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Peter Joseph on Singularity 1 on 1: We Are All Subjected To The Same Natural Law System

Peter JosephPeter Joseph is a musician, film-maker and social activist best known as the man behind the Zeitgeist film trilogy and the founder of the Zeitgeist movement. Peter’s films have become a counter-culture phenomenon on the internet and have had millions of views.  He has not shied away from controversy and has dared to push a strong vision for the future. Eventually his audience turned into a global movement aimed at replacing capitalism with a radically new social system based on a Resource Based Economy (RBE). And so I was very happy to have Peter Joseph on my Singularity 1 on 1 podcast in order to discuss and debate his past work, his vision of our future and his proposed solutions.

During our 75 minute conversation with Peter we cover a variety of interesting topics such as: why he sees himself as a social critic and an optimist; his goals and motivation; Zeitgeist – the meaning, the movies and the movement; the major projects Peter is currently working on – e.g. the Global Redesign Institute; the schism between the Zeitgeist movement and the Venus Project; my take on the film trilogy and Peter’s logic for structuring his argument the way he did; the measure and meaning of progress; the natural world and being in sync with it; RBE, Capitalism, sustainability and central planning; the role of Artificial Intelligence within the Zeitgeist vision of the future; Peter’s take on the technological singularity

(As always you can listen to or download the audio file above, or scroll down and watch the video interview in full.  If you want to help me produce more episodes please make a donation)


Who is Peter Joseph?

Peter Joseph (B. 1979, Winston-Salem, NC, USA) is an American Musician,Filmmaker, Author and Social Activist; best known worldwide as the creator of the award-winning “Zeitgeist Film Series” and founder of the “The Zeitgeist Movement”, a social sustainability advocacy group which currently operates across the world. He also founded and curates the Annual Zeitgeist Media Festival for the arts and is on the Advisory Board/Steering Committee for “Project-Peace on Earth”.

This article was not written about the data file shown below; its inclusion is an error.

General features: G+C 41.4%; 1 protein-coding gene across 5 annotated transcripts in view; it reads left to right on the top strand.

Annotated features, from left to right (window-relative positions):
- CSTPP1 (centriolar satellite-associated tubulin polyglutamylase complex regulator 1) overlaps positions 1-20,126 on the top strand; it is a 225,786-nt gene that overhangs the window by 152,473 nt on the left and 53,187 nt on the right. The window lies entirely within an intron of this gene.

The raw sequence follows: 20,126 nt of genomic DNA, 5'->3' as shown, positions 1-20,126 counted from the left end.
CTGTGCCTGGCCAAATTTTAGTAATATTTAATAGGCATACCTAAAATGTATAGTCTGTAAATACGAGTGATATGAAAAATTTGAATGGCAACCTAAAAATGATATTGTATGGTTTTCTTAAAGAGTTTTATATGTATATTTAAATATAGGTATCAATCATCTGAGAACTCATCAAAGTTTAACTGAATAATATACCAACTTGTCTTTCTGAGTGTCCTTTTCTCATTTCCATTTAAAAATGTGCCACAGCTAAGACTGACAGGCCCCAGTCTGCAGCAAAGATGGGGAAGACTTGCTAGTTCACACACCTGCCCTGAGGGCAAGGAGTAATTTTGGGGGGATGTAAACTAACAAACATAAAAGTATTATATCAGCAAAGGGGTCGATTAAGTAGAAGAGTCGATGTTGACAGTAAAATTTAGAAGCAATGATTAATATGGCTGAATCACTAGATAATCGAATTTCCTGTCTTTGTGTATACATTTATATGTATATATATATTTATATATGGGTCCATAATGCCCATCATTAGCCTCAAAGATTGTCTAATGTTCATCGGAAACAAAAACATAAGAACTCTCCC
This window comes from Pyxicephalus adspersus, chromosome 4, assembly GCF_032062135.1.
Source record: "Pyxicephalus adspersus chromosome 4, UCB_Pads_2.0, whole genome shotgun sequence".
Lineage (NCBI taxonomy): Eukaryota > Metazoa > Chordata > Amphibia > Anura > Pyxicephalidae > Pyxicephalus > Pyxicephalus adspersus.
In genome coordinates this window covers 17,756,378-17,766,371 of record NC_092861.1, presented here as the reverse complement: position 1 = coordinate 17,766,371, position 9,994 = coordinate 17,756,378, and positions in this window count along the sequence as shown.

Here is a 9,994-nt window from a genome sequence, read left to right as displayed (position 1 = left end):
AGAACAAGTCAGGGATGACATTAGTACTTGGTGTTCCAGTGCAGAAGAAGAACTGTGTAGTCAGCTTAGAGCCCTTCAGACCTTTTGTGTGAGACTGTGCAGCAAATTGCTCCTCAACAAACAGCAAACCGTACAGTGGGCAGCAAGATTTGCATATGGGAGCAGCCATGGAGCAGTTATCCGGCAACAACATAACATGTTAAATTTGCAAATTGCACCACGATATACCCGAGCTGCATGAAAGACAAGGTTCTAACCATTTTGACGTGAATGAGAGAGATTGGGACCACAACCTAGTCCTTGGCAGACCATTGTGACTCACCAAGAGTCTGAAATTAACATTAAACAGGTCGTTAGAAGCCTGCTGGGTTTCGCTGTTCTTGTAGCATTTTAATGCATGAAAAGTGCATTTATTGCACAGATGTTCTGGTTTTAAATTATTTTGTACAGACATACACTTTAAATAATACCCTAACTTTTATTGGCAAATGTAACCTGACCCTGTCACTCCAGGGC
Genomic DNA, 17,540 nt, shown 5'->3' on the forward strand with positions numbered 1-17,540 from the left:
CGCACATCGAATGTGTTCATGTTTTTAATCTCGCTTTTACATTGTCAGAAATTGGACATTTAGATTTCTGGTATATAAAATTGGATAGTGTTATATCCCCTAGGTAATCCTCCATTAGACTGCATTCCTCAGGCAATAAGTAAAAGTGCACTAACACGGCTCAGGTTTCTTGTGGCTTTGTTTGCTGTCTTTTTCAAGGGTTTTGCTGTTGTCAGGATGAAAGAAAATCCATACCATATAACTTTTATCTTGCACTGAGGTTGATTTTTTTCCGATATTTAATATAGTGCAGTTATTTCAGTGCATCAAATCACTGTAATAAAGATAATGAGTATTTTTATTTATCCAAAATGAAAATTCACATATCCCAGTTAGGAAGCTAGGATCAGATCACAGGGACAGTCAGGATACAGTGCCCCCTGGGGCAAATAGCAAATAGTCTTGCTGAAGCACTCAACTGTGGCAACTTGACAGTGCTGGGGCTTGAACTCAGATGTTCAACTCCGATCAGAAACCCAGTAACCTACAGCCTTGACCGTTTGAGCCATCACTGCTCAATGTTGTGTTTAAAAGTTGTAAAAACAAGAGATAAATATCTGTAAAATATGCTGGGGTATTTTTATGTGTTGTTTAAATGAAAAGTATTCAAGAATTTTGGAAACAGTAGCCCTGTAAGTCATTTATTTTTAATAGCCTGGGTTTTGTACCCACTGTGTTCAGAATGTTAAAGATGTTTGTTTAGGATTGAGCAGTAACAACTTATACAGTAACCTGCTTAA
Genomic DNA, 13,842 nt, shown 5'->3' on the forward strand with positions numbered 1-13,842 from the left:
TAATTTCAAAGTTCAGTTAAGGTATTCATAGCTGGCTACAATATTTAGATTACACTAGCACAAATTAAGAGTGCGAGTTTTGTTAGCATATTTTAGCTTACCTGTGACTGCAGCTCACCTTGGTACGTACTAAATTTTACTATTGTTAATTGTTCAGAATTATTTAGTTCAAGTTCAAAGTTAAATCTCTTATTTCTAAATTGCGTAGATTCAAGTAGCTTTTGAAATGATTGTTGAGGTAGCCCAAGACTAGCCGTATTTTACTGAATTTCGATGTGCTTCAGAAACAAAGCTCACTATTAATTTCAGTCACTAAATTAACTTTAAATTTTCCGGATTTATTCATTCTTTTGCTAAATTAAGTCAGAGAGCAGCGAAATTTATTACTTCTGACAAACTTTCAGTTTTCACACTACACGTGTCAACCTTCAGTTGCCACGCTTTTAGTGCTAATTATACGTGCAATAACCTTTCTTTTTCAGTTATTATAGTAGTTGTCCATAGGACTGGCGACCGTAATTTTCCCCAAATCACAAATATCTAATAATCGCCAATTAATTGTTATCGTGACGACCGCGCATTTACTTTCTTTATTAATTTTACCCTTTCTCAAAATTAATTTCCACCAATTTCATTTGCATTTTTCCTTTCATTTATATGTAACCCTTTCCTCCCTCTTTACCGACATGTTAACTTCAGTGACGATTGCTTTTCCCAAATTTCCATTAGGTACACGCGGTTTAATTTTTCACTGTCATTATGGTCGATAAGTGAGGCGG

Apart from ongoing feature film projects, Joseph launched a free, TV style web-series called Culture in Decline in July of 2012, which has been translated into over 25 languages & has received critical acclaim and scored millions of online views. A pioneer in free, open-distribution media, Joseph’s work supports non-profit, unrestricted syndication via free online viewing and free downloads. He conducts such work via his production company: Gentle Machine Productions LLC.

Joseph has lectured around the world, including the UK, Canada, America, Brazil & Israel, on the subjects of cultural/social sustainability, the importance of critical thought, and the social role of the arts and scientific literacy. He was a featured speaker at the 2011 Leaders Causing Leaders Conference and his work has been profiled in the New York Times, The Huffington Post, The Marker, Free Speech TV, The Young Turks, Hollywood Today and many other media outlets. He has participated in multiple TEDx Events, has worked with The Global Summit and is also a frequent social critic on the news network Russia Today.